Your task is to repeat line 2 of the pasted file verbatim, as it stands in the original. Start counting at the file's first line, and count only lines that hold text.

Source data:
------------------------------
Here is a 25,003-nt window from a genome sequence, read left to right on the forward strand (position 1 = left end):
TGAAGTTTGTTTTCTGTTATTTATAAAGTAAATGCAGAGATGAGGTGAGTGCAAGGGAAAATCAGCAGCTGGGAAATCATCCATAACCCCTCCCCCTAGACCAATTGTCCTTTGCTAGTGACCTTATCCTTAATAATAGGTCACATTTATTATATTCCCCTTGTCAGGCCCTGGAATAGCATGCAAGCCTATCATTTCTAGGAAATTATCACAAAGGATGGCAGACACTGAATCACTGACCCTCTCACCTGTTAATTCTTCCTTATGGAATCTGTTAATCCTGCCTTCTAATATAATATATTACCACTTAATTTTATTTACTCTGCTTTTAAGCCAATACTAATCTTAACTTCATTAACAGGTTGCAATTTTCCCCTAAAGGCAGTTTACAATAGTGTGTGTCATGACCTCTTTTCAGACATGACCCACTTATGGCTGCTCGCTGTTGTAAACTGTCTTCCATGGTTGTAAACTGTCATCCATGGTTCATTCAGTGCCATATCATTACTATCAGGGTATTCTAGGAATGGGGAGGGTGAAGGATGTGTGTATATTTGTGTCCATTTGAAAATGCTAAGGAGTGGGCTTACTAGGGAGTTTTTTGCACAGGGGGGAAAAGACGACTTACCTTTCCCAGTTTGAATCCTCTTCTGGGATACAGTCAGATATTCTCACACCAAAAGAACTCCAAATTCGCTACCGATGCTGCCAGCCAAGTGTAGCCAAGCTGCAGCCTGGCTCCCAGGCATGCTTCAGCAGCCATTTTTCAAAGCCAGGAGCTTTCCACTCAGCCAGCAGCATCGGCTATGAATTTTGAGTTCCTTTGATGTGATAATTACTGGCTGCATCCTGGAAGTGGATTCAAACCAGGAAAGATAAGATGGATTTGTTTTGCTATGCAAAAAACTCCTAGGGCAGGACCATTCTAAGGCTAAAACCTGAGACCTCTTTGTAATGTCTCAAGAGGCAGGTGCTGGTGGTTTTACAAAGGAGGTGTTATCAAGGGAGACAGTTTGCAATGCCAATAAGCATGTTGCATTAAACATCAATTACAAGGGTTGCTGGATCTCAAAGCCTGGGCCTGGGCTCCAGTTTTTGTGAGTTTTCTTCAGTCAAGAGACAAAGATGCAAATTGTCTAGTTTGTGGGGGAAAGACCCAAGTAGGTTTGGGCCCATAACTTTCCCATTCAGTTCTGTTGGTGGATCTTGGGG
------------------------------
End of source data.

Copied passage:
TGAAGTTTGTTTTCTGTTATTTATAAAGTAAATGCAGAGATGAGGTGAGTGCAAGGGAAAATCAGCAGCTGGGAAATCATCCATAACCCCTCCCCCTAGACCAATTGTCCTTTGCTAGTGACCTTATCCTTAATAATAGGTCACATTTATTATATTCCCCTTGTCAGGCCCTGGAATAGCATGCAAGCCTATCATTTCTAGGAAATTATCACAAAGGATGGCAGACACTGAATCACTGACCCTCTCACCTGTTAATTCTTCCTTATGGAATCTGTTAATCCTGCCTTCTAATATAATATATTACCACTTAATTTTATTTACTCTGCTTTTAAGCCAATACTAATCTTAACTTCATTAACAGGTTGCAATTTTCCCCTAAAGGCAGTTTACAATAGTGTGTGTCATGACCTCTTTTCAGACATGACCCACTTATGGCTGCTCGCTGTTGTAAACTGTCTTCCATGGTTGTAAACTGTCATCCATGGTTCATTCAGTGCCATATCATTACTATCAGGGTATTCTAGGAATGGGGAGGGTGAAGGATGTGTGTATATTTGTGTCCATTTGAAAATGCTAAGGAGTGGGCTTACTAGGGAGTTTTTTGCACAGGGGGGAAAAGACGACTTACCTTTCCCAGTTTGAATCCTCTTCTGGGATACAGTCAGATATTCTCACACCAAAAGAACTCCAAATTCGCTACCGATGCTGCCAGCCAAGTGTAGCCAAGCTGCAGCCTGGCTCCCAGGCATGCTTCAGCAGCCATTTTTCAAAGCCAGGAGCTTTCCACTCAGCCAGCAGCATCGGCTATGAATTTTGAGTTCCTTTGATGTGATAATTACTGGCTGCATCCTGGAAGTGGATTCAAACCAGGAAAGATAAGATGGATTTGTTTTGCTATGCAAAAAACTCCTAGGGCAGGACCATTCTAAGGCTAAAACCTGAGACCTCTTTGTAATGTCTCAAGAGGCAGGTGCTGGTGGTTTTACAAAGGAGGTGTTATCAAGGGAGACAGTTTGCAATGCCAATAAGCATGTTGCATTAAACATCAATTACAAGGGTTGCTGGATCTCAAAGCCTGGGCCTGGGCTCCAGTTTTTGTGAGTTTTCTTCAGTCAAGAGACAAAGATGCAAATTGTCTAGTTTGTGGGGGAAAGACCCAAGTAGGTTTGGGCCCATAACTTTCCCATTCAGTTCTGTTGGTGGATCTTGGGG